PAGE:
Thursday, July 31, 2008
Sometimes I Quilt....
Never say never. Three and a half years ago I joined a sewing group, thinking I'd sew, while they were all quilting. Actually I believe I said, 'I'll NEVER quilt."

I quilt. Our quilting group consists of about ten consistent members, we meet weekly at each other's homes for a day of quilting and friendship. Sometimes we do group projects - everyone does their version of the same pattern. This is my version of our latest group project "Fresh Cuts" - very simple piecing, and 'make you want to pull your hair out' construction. It still needs sashing, then the actual quilt sandwich, the quilting done, then the binding. I'm planning to use it as a turned-on-point table topper in our dining room. It's 48" square right now. The grey behind it is my flannel design wall, a great quilting tool for setting up a quilt.

This one is more special. Last Christmas each Sew and Sow member made a 12 1/2" block for every member who participated (nine of us), using fabrics that fit the theme the recipient had chosen. I chose 30's fabrics. Each of these blocks was pieced by a member of the group, then they were all given to me at our Christmas luncheon, while I gave away nine blocks that were all completely different to fit the other quilters' choices. I took my nine blocks and came up with a design to piece them together and this is what it turned out like. It still needs the sandwich, the quilting, and the binding and it's going to be thrown over a white rocker on a sunporch looking over a lake. That's the plan anyway. Once a year our group has a summer cookout, and this year Joyce put up clotheslines so we could all hang our quilt tops, during the 'big reveal', showing each other what they'd turned out like. Nine beautiful quilts. Husbands were appropriately interested, with a good amount of oohing and aahing. We hadn't fed them yet, and they likely knew they had to sing for their supper!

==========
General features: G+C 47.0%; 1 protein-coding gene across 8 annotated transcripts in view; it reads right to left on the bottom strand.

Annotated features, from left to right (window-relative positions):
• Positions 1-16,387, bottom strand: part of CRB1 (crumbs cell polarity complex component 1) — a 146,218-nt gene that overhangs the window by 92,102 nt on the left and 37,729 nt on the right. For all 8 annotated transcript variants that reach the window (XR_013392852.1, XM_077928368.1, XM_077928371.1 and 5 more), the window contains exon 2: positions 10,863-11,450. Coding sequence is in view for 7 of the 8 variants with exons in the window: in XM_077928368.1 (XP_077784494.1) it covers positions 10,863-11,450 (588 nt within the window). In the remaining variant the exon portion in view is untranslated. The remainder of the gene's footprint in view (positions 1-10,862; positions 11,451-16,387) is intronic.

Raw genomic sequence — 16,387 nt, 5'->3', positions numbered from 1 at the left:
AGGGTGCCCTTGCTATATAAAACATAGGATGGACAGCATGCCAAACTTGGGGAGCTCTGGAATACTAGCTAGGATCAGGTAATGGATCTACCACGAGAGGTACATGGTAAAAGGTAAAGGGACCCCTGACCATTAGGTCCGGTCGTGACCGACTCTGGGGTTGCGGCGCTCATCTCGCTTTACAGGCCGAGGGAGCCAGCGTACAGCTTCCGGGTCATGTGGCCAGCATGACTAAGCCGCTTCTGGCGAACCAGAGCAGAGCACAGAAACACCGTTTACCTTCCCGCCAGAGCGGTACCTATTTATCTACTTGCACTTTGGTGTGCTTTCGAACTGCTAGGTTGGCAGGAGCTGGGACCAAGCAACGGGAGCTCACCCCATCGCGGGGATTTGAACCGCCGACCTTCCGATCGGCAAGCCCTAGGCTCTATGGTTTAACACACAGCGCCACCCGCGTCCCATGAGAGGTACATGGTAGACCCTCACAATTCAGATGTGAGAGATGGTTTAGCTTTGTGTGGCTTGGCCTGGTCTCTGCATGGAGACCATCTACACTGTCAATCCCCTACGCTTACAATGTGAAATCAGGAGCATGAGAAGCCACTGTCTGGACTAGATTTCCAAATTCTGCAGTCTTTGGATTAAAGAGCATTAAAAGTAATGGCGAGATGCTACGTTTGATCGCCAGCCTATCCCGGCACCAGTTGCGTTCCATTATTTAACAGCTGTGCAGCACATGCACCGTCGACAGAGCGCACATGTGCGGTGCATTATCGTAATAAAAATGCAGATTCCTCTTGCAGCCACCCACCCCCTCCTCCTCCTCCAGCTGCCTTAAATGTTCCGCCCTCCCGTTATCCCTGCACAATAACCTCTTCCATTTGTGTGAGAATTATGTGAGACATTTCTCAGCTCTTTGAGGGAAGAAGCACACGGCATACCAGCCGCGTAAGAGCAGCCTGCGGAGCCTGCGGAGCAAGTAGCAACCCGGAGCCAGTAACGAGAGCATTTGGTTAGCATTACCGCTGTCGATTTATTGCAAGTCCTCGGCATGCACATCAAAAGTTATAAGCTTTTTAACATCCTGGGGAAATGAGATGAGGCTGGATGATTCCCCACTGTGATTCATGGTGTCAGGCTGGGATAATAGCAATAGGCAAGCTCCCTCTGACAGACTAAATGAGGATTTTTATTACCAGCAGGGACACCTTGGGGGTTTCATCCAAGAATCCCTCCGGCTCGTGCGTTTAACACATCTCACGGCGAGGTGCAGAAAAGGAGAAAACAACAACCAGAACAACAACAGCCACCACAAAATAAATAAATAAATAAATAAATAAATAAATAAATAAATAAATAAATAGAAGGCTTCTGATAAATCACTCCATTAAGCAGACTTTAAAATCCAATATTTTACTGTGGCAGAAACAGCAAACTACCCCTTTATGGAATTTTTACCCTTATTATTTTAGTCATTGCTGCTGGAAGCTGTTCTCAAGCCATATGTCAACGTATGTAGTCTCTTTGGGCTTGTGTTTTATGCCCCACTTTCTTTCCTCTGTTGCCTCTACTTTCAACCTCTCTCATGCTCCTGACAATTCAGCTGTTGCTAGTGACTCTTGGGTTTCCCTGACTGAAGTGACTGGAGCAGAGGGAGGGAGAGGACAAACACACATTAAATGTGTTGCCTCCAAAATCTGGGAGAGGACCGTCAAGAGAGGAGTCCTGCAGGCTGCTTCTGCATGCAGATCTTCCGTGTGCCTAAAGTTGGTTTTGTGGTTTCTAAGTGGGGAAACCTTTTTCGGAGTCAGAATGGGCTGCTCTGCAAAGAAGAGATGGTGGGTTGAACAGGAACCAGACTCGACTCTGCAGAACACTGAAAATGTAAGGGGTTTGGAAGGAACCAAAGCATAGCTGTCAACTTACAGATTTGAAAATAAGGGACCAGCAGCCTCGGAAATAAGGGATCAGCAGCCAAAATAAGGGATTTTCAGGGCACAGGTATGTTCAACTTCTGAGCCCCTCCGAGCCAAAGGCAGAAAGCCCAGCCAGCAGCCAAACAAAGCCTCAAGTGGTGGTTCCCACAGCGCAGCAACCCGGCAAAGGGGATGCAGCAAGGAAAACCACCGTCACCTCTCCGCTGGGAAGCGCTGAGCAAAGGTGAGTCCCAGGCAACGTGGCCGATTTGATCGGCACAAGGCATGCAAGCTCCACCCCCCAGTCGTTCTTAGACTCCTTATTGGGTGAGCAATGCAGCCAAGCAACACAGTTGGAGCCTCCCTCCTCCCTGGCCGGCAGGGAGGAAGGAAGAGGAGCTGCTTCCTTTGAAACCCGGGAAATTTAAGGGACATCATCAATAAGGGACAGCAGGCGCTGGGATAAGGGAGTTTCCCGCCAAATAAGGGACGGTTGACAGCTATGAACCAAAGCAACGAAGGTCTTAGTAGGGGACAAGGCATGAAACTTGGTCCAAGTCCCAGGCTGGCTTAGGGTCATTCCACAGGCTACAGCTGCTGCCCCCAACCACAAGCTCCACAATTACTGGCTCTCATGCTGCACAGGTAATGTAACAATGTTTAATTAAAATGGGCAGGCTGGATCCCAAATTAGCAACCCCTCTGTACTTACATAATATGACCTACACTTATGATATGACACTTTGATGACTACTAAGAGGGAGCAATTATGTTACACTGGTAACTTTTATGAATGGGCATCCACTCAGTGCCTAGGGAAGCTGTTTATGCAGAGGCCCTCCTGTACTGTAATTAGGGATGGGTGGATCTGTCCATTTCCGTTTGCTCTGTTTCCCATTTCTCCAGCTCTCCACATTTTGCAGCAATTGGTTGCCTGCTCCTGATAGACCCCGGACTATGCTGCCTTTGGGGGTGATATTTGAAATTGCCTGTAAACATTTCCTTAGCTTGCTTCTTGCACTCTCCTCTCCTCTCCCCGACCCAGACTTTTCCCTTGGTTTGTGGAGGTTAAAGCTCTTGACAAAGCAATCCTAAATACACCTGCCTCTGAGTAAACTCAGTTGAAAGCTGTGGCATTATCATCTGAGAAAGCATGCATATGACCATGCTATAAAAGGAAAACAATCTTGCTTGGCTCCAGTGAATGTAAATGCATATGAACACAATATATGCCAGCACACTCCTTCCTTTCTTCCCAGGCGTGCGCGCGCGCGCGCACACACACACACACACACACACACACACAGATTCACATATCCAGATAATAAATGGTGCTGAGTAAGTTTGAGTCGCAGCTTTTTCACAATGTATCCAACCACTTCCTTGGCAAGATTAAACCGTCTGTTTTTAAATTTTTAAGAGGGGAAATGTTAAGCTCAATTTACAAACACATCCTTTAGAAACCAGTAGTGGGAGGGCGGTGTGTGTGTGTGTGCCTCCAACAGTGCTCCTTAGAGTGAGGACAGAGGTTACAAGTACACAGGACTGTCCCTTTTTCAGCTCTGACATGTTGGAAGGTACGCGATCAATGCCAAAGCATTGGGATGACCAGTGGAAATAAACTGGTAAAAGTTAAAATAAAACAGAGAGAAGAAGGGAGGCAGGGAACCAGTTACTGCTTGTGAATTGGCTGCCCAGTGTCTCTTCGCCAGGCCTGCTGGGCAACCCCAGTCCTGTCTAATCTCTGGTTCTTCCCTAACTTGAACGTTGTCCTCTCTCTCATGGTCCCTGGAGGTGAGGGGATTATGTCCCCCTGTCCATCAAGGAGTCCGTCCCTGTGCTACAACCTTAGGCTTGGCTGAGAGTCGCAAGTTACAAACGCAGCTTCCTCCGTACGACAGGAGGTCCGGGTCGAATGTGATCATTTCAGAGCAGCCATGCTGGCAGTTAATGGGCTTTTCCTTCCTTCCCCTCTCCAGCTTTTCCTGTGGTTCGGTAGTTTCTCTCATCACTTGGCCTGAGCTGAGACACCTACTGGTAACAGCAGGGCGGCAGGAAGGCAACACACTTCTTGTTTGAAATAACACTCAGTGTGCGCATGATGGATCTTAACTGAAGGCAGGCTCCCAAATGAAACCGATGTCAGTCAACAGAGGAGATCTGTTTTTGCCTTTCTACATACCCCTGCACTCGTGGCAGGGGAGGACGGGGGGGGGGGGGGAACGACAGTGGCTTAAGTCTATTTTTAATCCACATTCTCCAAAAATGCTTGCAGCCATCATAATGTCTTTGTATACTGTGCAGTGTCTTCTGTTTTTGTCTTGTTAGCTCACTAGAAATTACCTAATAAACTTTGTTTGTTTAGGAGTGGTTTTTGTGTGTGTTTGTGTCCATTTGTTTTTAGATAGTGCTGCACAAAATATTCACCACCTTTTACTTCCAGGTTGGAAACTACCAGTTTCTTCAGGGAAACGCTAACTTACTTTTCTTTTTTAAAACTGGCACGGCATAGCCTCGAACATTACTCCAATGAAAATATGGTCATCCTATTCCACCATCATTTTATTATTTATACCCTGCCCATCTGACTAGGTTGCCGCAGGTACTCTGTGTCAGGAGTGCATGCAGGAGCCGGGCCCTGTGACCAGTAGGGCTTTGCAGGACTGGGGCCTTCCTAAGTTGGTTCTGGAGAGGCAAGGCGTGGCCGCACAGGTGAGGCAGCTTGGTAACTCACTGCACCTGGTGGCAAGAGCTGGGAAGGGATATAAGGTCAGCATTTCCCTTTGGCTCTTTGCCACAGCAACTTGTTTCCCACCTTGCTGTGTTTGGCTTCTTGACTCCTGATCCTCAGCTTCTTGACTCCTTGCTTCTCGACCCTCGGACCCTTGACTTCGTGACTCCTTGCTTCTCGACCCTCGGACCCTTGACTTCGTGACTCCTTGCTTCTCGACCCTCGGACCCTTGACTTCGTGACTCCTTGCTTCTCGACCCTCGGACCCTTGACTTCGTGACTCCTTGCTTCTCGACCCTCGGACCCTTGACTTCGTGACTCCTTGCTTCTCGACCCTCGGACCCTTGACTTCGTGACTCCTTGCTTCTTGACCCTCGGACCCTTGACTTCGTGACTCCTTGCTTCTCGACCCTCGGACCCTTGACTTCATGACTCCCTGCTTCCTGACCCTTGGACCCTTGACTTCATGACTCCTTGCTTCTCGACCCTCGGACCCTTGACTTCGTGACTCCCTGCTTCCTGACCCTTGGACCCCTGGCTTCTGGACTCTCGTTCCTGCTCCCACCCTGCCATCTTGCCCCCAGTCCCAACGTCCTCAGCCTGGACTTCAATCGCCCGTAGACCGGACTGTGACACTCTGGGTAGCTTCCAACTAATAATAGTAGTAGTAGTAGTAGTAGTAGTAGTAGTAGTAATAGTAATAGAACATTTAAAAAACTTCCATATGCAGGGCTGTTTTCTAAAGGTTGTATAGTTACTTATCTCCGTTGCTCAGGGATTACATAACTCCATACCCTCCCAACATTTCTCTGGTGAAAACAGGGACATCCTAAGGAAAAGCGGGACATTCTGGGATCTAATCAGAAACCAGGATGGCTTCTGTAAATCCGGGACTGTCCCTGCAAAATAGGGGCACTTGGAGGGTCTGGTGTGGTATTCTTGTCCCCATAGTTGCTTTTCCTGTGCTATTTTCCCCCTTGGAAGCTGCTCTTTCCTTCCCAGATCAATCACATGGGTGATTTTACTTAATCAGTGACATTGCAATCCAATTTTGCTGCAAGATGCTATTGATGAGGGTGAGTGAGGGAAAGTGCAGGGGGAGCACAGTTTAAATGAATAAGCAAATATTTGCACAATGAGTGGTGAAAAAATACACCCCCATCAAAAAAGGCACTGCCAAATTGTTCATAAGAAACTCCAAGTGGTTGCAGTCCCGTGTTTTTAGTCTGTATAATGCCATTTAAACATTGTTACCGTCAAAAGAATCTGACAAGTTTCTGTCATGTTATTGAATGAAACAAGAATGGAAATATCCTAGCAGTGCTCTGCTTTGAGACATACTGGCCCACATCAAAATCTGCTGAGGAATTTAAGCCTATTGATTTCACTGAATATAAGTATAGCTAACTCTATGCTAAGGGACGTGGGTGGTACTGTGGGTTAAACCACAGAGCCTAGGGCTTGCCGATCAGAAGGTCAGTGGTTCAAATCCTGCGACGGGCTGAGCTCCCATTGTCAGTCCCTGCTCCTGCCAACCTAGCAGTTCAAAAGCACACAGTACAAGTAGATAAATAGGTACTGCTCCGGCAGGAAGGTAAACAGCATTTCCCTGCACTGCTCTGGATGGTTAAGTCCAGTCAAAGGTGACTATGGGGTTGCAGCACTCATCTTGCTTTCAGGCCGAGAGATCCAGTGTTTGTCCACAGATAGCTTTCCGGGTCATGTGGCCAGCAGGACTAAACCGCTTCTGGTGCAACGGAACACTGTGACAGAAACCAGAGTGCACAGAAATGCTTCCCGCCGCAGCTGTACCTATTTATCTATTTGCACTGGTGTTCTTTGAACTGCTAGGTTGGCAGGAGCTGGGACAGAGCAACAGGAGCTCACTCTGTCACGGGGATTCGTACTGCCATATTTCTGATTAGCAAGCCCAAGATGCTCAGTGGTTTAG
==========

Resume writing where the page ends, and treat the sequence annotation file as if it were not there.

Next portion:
Our next big plans involve a two night stay at Chataqua on the Lake, in upper New York State the end of September. There's a quilting conference featuring Eleanor Burns, where 5000 quilters are expected to attend. We'll load up two or three cars with our machines, fabric, good snacks, and pjs and make the three hour drive for what's sure to be an unforgettable weekened. This year's Christmas exchange is a grab bag event. Each of us is making one 16"x20" block, in 'neutral colors' and each member will draw out one block at the Christmas luncheon. It should be just right for framing.

The quilts - icing on the cake. Time with friends on a consistent basis - priceless.


  posted at 7:15 AM

Tuesday, July 29, 2008
What's On Your Nightstand?

What's On Your Nightstand

My husband has often teased me, that I need a library cart, rather than the standard issue nightstand next to my bedside. I'd have to agree as it's usually pouring over with a STACK of books. Never just one. There's usually the non-fiction, serious, get your act together book, then something a bit more light for late-night reading, and a devotional or two, the latest issue of one of several magazines, whatever Bible study lesson I'm currently behind on (is that an oxymoron or what?), and sometimes even a cookbook or two. Does any truly serious reader really only have ONE book next to her pillow?